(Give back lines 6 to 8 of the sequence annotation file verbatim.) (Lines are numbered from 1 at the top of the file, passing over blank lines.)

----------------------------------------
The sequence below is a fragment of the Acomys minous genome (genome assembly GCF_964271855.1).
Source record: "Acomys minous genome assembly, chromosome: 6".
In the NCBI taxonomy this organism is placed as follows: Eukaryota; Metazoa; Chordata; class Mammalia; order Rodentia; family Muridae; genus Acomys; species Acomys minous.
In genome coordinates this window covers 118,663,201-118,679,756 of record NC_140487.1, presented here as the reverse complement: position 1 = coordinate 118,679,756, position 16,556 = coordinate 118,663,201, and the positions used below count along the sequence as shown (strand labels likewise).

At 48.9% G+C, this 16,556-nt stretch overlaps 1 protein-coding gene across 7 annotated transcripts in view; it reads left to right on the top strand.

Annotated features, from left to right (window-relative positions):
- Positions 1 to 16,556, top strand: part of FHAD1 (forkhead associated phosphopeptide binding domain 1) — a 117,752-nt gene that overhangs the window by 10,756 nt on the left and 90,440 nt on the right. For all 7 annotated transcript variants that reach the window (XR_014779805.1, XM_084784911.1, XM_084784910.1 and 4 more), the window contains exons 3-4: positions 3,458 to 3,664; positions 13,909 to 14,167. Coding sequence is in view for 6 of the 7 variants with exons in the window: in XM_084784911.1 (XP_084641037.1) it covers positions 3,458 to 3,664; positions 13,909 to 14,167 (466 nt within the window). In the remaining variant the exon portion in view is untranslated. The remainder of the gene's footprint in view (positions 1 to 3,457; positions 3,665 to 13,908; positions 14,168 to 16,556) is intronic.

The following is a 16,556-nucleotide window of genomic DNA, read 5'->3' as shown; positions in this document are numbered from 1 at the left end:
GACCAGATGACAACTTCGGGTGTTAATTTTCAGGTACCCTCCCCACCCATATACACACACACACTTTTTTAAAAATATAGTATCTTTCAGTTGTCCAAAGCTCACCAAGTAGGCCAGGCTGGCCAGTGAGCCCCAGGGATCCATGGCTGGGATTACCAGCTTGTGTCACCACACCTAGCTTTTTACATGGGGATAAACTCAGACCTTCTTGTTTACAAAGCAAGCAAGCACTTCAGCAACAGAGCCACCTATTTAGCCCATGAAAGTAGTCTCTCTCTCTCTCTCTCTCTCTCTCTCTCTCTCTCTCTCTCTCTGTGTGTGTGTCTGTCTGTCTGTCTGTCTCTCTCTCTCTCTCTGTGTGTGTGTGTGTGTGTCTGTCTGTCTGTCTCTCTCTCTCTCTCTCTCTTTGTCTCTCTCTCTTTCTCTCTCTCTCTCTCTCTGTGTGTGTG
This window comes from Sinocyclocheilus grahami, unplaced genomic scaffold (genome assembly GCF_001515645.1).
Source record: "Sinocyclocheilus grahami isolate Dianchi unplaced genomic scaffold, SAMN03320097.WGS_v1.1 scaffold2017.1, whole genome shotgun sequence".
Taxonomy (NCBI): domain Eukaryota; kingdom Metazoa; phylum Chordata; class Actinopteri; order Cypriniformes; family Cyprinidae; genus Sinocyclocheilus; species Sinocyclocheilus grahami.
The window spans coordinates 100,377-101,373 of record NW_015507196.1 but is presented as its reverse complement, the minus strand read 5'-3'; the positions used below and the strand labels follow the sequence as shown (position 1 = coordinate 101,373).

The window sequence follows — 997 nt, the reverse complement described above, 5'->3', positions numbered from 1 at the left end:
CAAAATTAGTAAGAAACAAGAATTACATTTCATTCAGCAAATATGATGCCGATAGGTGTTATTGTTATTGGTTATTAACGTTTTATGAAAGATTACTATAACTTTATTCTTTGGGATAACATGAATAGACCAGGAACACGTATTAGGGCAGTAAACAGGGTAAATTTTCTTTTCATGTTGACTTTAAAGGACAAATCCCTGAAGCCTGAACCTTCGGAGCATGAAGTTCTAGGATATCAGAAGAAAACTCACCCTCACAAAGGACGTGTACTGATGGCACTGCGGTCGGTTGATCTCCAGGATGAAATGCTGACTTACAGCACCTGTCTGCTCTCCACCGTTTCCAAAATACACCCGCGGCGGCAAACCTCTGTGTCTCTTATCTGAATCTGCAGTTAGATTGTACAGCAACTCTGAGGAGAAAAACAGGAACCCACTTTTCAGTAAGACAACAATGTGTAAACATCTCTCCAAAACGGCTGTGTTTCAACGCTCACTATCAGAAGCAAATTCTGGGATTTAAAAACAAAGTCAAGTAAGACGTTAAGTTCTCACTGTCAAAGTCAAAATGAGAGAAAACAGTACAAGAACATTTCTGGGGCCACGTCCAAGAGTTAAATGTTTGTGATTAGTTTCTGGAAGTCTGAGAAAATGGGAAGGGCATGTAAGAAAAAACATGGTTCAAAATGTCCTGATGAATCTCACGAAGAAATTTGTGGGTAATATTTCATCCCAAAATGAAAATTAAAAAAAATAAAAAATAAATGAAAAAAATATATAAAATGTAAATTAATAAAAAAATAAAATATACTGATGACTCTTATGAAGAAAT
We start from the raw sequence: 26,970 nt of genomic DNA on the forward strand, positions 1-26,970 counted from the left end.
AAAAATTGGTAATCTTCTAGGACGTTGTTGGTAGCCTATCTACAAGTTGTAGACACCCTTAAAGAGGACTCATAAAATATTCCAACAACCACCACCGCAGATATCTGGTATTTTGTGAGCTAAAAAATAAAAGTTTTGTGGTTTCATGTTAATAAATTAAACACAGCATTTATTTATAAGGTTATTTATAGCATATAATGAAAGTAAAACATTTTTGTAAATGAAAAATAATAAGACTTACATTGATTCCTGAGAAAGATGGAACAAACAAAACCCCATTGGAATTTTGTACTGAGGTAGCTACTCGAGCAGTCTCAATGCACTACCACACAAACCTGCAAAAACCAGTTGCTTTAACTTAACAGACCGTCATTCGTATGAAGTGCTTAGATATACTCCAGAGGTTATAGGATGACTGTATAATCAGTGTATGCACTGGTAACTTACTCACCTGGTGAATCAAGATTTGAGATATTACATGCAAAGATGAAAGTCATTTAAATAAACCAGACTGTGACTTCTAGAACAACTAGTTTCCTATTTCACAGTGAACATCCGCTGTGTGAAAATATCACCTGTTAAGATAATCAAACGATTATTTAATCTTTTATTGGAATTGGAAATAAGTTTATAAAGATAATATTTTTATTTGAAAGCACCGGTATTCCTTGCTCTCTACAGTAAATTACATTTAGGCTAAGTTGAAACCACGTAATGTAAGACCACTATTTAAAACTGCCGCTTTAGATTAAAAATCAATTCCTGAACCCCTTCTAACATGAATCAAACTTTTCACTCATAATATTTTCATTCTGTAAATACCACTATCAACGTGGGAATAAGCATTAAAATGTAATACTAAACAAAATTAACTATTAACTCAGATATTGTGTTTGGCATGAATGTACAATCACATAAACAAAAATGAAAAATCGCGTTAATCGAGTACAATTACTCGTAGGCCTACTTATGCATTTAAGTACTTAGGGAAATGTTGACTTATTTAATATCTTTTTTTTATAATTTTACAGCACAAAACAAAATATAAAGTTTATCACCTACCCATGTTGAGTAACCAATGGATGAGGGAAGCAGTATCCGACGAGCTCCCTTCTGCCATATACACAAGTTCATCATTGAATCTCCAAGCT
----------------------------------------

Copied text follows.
Annotated features, from left to right (window-relative positions):
- Positions 1 to 16,556, top strand: part of FHAD1 (forkhead associated phosphopeptide binding domain 1) — a 117,752-nt gene that overhangs the window by 10,756 nt on the left and 90,440 nt on the right. For all 7 annotated transcript variants that reach the window (XR_014779805.1, XM_084784911.1, XM_084784910.1 and 4 more), the window contains exons 3-4: positions 3,458 to 3,664; positions 13,909 to 14,167. Coding sequence is in view for 6 of the 7 variants with exons in the window: in XM_084784911.1 (XP_084641037.1) it covers positions 3,458 to 3,664; positions 13,909 to 14,167 (466 nt within the window). In the remaining variant the exon portion in view is untranslated. The remainder of the gene's footprint in view (positions 1 to 3,457; positions 3,665 to 13,908; positions 14,168 to 16,556) is intronic.

The following is a 16,556-nucleotide window of genomic DNA, read 5'->3' as shown; positions in this document are numbered from 1 at the left end: